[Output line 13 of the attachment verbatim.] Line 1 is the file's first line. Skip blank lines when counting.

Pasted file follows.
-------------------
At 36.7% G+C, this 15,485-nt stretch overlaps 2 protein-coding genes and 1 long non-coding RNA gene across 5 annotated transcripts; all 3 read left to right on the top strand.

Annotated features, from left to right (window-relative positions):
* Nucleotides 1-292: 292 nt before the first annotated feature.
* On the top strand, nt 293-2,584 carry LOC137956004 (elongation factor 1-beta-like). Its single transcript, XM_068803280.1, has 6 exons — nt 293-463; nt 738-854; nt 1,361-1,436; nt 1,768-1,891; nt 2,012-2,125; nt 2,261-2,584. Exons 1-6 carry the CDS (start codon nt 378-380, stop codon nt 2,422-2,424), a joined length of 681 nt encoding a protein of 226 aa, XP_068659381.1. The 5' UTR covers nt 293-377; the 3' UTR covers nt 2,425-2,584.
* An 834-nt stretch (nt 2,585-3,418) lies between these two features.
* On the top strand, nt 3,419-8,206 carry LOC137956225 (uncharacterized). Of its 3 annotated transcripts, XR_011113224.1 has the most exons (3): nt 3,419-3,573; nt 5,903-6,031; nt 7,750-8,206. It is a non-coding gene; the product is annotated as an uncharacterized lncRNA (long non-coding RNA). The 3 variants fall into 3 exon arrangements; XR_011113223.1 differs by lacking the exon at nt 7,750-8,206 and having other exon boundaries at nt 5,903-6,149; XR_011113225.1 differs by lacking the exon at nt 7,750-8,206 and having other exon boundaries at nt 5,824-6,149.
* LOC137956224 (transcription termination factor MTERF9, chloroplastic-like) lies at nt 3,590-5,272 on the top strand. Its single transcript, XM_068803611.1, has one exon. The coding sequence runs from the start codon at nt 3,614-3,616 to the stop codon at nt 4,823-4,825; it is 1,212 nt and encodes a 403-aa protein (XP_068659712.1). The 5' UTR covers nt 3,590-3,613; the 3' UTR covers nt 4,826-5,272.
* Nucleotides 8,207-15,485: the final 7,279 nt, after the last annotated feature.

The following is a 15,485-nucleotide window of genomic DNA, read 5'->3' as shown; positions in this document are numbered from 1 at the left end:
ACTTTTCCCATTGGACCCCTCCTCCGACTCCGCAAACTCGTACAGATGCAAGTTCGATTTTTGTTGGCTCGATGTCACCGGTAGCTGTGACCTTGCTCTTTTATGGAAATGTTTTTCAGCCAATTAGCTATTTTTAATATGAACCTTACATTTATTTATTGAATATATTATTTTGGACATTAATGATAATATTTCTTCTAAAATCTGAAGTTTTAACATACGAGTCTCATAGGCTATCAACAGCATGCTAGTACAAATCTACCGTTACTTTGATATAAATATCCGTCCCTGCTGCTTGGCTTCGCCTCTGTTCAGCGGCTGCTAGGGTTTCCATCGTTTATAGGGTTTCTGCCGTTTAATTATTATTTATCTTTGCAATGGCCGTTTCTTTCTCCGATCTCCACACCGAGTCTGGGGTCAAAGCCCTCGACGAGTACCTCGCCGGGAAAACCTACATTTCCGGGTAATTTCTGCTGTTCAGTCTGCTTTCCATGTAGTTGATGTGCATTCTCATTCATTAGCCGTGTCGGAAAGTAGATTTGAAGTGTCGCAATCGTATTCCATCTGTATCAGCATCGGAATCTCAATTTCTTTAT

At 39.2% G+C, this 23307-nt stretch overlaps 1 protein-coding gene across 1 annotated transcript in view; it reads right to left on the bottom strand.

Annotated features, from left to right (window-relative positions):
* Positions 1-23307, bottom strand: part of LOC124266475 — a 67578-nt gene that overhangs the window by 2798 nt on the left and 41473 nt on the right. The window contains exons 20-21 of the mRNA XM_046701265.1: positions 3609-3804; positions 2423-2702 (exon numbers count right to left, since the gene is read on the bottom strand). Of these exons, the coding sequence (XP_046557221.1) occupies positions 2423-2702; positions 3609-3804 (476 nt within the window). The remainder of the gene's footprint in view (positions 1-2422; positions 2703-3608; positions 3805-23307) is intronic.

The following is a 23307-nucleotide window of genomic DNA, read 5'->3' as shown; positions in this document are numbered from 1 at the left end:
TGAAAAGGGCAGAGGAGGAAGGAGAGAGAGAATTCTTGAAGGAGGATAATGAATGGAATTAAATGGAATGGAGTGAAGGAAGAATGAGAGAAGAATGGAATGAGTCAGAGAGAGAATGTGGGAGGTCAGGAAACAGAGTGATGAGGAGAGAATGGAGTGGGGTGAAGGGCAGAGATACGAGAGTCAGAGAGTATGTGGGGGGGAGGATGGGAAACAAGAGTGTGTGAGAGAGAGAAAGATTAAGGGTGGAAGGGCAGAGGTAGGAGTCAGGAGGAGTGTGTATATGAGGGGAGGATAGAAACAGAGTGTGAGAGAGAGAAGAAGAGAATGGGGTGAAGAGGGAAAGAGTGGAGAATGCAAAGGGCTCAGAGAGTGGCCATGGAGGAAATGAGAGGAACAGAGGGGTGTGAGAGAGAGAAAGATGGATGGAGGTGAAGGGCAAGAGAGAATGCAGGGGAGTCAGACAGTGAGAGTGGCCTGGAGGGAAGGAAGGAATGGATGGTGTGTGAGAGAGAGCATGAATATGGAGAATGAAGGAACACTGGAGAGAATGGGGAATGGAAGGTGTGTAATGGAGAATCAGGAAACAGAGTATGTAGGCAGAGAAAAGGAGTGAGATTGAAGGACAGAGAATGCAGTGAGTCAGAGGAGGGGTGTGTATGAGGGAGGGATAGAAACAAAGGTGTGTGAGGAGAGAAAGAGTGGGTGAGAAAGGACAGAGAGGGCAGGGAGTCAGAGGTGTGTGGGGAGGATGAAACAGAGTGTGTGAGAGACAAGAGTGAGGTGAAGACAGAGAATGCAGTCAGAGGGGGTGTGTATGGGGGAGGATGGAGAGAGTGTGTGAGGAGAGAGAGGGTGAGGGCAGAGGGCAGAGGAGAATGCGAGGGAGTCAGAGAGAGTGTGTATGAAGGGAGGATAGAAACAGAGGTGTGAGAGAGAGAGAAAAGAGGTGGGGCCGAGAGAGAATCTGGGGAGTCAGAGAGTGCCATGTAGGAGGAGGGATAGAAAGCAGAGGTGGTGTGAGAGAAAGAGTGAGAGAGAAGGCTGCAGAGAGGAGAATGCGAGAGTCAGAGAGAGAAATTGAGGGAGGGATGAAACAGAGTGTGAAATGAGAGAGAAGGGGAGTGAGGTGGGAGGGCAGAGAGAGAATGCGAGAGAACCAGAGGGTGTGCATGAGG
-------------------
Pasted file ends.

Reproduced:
* Positions 1-23307, bottom strand: part of LOC124266475 — a 67578-nt gene that overhangs the window by 2798 nt on the left and 41473 nt on the right. The window contains exons 20-21 of the mRNA XM_046701265.1: positions 3609-3804; positions 2423-2702 (exon numbers count right to left, since the gene is read on the bottom strand). Of these exons, the coding sequence (XP_046557221.1) occupies positions 2423-2702; positions 3609-3804 (476 nt within the window). The remainder of the gene's footprint in view (positions 1-2422; positions 2703-3608; positions 3805-23307) is intronic.